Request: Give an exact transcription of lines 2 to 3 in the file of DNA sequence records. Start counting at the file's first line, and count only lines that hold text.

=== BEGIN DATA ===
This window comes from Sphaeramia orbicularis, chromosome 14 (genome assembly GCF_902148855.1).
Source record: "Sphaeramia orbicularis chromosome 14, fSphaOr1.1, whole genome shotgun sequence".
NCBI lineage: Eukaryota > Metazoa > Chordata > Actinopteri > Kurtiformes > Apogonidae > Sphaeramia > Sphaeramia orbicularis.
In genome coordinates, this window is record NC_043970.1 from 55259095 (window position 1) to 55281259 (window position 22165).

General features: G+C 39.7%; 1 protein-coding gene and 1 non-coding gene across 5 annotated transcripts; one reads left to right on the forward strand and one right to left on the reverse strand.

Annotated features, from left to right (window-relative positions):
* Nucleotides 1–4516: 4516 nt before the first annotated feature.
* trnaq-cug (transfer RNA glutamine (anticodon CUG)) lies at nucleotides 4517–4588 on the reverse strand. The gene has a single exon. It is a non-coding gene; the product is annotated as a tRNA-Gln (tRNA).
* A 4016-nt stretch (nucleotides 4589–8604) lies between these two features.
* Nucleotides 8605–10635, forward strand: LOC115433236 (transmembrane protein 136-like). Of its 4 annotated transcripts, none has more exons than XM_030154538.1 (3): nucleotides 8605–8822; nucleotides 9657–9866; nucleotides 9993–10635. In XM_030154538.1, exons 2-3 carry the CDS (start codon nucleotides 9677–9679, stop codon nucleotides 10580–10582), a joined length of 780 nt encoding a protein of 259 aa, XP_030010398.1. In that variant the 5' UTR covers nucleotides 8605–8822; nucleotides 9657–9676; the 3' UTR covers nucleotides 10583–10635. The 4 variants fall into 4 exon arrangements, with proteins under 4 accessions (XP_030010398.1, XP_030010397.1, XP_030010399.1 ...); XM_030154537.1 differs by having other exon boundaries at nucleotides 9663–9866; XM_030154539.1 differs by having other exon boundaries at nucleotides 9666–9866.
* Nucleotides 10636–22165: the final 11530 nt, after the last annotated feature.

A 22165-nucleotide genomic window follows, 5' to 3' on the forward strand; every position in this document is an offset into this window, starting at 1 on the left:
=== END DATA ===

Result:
Source record: "Sphaeramia orbicularis chromosome 14, fSphaOr1.1, whole genome shotgun sequence".
NCBI lineage: Eukaryota > Metazoa > Chordata > Actinopteri > Kurtiformes > Apogonidae > Sphaeramia > Sphaeramia orbicularis.